“My Boss is Crazy” is a Redundant Statement [HorroR Stories][Best of FaN]

I picked this post as my “best of” because: 1. I didn’t have many to choose from as I’m a relatively new contributor here and 2. this is hands down the question people ask me more than anything (or a version of). It seems that having a crazy boss is like the common cold of the working world–we all get one eventually and they are really really annoying. Don’t forget to send your questions to askhorror@gmail.com. All questions are confidential. Enjoy!

Dear Madame HR,

I hate my boss. I’ve worked at this company for over a year, and I’ve tried everything to work with this person. He is crazy and incompetent, yet the CEO and CFO seem to love him. He has no clue how to do his job and half the time I have to explain his own job to him. What do I do? I’ve thought of leaving the company but the job market scares me.

–Only Sane One Left

Dear Sane One,

Ah, the crazy boss, who hasn’t had one of those? I feel like I’ve had several. In fact, after reading your letter, I did a little tally of all the bosses I’ve had over the years and here’s how they broke out (this is just counting my post-college, what some may call “real” jobs):

Crazy, but I kind of liked them- 2
Crazy, but I couldn’t stand them- 1
Crazy, like Pol Pot crazy and kind of mean- 1
Crazy, like Norma Desmond crazy and kind of fun- 1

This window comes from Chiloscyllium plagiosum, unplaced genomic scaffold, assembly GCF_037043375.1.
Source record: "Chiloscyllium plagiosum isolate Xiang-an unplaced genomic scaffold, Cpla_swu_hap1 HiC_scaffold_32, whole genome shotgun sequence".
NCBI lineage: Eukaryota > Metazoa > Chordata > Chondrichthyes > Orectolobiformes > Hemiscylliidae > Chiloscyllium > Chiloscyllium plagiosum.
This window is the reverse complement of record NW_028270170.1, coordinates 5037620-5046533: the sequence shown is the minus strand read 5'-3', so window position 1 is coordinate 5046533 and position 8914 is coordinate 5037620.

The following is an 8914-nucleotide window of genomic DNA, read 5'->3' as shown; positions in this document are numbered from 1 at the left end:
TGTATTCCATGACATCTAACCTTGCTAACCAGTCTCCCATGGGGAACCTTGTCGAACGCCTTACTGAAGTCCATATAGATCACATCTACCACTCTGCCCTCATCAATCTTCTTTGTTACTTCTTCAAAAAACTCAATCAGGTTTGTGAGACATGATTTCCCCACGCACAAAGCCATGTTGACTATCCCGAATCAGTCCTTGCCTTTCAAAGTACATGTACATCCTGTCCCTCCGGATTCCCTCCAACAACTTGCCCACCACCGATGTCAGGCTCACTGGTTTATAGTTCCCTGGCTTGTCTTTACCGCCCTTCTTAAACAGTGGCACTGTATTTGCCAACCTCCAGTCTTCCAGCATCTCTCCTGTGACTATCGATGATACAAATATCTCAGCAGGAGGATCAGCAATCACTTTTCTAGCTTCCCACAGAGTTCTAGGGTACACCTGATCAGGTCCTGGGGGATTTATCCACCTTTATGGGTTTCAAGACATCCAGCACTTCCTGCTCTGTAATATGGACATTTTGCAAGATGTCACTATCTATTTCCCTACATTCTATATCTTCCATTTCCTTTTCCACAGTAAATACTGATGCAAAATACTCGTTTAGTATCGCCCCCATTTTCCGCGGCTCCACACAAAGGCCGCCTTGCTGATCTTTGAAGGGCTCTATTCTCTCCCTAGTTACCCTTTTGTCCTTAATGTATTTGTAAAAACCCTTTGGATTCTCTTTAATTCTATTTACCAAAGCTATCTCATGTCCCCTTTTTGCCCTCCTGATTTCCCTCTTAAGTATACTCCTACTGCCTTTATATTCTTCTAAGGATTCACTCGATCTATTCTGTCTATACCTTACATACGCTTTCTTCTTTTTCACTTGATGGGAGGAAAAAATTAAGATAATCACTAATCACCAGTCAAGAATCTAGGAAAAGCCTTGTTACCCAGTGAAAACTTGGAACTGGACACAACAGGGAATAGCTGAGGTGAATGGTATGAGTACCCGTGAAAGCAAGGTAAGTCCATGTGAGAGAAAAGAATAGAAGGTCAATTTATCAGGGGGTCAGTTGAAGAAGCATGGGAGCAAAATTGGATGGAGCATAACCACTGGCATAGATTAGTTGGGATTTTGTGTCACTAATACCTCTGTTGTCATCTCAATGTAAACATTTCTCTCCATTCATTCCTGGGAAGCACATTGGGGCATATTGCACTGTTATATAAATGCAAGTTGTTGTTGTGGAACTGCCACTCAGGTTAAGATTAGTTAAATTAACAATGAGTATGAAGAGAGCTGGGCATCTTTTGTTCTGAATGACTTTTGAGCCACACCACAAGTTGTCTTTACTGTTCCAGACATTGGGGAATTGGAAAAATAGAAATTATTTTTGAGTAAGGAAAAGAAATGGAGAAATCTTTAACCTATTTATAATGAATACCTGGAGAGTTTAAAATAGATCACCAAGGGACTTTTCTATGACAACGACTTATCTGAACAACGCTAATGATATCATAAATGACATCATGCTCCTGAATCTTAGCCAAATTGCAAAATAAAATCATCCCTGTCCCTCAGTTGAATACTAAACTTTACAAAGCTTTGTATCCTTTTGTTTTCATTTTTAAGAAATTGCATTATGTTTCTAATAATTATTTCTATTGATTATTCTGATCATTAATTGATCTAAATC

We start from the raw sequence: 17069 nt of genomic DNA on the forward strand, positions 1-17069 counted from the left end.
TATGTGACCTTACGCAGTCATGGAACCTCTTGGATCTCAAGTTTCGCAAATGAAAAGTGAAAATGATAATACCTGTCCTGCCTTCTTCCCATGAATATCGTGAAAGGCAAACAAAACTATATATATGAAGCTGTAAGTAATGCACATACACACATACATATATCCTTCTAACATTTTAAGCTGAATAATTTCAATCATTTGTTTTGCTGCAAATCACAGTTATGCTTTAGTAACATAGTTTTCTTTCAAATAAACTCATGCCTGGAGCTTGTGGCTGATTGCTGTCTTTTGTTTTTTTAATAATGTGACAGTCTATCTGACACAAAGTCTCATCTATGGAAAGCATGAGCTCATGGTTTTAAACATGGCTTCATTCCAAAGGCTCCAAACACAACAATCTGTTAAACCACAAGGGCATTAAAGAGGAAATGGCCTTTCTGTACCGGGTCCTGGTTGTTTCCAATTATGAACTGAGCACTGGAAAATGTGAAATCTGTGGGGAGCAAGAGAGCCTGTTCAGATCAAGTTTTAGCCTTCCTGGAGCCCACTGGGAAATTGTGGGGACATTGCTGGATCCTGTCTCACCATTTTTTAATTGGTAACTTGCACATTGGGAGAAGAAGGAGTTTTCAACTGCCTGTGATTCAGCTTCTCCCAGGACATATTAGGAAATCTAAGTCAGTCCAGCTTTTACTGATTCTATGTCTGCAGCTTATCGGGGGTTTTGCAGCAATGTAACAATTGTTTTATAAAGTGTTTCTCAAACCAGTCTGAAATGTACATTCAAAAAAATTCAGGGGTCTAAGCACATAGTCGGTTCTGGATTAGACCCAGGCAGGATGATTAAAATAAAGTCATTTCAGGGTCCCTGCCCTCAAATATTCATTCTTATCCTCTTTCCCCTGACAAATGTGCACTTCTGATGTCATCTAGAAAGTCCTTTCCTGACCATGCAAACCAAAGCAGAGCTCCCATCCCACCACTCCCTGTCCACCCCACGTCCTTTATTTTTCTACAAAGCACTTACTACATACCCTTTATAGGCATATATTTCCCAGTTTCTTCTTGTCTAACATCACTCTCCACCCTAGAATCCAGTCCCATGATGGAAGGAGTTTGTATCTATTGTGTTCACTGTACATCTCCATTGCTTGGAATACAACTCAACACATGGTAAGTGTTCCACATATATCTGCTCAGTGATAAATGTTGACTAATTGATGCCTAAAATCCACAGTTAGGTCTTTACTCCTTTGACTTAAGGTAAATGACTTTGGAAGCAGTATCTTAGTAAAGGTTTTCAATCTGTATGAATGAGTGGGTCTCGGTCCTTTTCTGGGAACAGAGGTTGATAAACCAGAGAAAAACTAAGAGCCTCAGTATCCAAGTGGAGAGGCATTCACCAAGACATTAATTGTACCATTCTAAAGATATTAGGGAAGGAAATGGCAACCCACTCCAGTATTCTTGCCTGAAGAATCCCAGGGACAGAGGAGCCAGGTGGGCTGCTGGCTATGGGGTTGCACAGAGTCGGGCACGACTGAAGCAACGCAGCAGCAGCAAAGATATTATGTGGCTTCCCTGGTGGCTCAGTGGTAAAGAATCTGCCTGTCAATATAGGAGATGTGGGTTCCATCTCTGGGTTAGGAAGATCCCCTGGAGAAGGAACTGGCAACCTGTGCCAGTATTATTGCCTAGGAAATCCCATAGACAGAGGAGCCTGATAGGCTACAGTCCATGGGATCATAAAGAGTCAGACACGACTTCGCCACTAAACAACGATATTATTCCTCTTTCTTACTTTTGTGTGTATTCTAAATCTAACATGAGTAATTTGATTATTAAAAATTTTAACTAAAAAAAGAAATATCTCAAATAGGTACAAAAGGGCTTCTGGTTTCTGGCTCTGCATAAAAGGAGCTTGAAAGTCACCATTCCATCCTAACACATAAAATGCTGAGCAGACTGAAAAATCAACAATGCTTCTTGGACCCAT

Crazy, but they only talked to me like 3 times, so it didn’t really matter- 2
Crazy, but once I figured out how to work him, I learned A LOT from him- 1
Crazy, but in her defense, it wasn’t really her fault, and she loved me so it all kind of worked out ok- 2
Not crazy, in fact pretty fucking awesome, someone who actually cared about my career and told me the TRUTH, and looked out for me even when it didn’t benefit her, in other words, the most crazy insane of them all- 1

So yes, Sane One, I hate to break it to you, but all bosses are crazy. And, I’ve been a boss and I bet my employees have uttered the words “she’s crazy” under their breath plenty of times. What to do? How do we cope with these deranged few who hold our professional fates in their hands?

First, a story: Let me focus on Mr. Pol Pot from above. He was the most challenging of all my crazy bosses in all the years. He was a CFO who had no idea what to do with an HR Department, and to make it worse he held the very strong belief that everyone except for himself was a complete moron. The only thing he really felt comfortable letting me do was plan parties. Now someday in a future post, dear Sane One, I will go in to all the things in HR that I hate, for now let me give you the abridged version here: 1. Planning parties, 2. Holiday themed clothing and jewelry, 3. Rubber stamps.

Anyway, usually I’m pretty good at finding my angle with people. Usually, no matter what level of mental health I’m dealing with, I can figure out pretty quickly how to approach someone, what to focus on, what details are important, etc. With Mr. Pot, I could not do this. He would come out of left field with things that would sort of stun me and I couldn’t respond. For example, I was planning a party that involved taking the entire company to a Dodger game. Pretty cool, huh? Well, they wanted to rent a bunch of buses to cart everyone up to Chavez Ravine from Torrance, and after looking online and gathering some quotes, I became suspicious that one quote was SERIOUSLY lower than the others. I told him that I wanted to check them out a little bit, make sure they had insurance, etc. You know, be responsible, mitigate risk, fun little things like that. He snapped back at me: “Don’t be manipulative.”